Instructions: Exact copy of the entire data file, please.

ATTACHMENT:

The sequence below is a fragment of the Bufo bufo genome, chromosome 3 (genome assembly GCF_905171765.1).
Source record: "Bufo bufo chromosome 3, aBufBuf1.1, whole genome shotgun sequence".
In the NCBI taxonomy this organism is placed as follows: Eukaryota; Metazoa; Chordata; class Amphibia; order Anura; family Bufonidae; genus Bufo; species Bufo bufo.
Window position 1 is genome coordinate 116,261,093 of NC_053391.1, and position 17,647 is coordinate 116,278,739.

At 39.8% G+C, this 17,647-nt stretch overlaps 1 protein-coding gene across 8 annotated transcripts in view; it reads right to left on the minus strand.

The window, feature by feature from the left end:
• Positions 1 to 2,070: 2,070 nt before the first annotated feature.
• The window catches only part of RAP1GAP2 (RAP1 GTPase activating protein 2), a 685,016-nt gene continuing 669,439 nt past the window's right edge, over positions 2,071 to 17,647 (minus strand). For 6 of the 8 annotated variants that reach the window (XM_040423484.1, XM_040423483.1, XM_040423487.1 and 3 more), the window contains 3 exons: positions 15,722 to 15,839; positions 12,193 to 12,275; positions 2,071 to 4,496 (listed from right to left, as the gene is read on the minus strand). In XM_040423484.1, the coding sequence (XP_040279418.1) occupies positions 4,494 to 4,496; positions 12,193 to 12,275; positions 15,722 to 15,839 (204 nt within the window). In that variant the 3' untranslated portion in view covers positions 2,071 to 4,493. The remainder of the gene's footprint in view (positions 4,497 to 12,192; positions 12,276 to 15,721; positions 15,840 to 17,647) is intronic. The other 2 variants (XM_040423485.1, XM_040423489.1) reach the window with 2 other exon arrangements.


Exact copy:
The sequence below is a fragment of the Bufo bufo genome, chromosome 3 (genome assembly GCF_905171765.1).
Source record: "Bufo bufo chromosome 3, aBufBuf1.1, whole genome shotgun sequence".
In the NCBI taxonomy this organism is placed as follows: Eukaryota; Metazoa; Chordata; class Amphibia; order Anura; family Bufonidae; genus Bufo; species Bufo bufo.
Window position 1 is genome coordinate 116,261,093 of NC_053391.1, and position 17,647 is coordinate 116,278,739.

At 39.8% G+C, this 17,647-nt stretch overlaps 1 protein-coding gene across 8 annotated transcripts in view; it reads right to left on the minus strand.

The window, feature by feature from the left end:
• Positions 1 to 2,070: 2,070 nt before the first annotated feature.
• The window catches only part of RAP1GAP2 (RAP1 GTPase activating protein 2), a 685,016-nt gene continuing 669,439 nt past the window's right edge, over positions 2,071 to 17,647 (minus strand). For 6 of the 8 annotated variants that reach the window (XM_040423484.1, XM_040423483.1, XM_040423487.1 and 3 more), the window contains 3 exons: positions 15,722 to 15,839; positions 12,193 to 12,275; positions 2,071 to 4,496 (listed from right to left, as the gene is read on the minus strand). In XM_040423484.1, the coding sequence (XP_040279418.1) occupies positions 4,494 to 4,496; positions 12,193 to 12,275; positions 15,722 to 15,839 (204 nt within the window). In that variant the 3' untranslated portion in view covers positions 2,071 to 4,493. The remainder of the gene's footprint in view (positions 4,497 to 12,192; positions 12,276 to 15,721; positions 15,840 to 17,647) is intronic. The other 2 variants (XM_040423485.1, XM_040423489.1) reach the window with 2 other exon arrangements.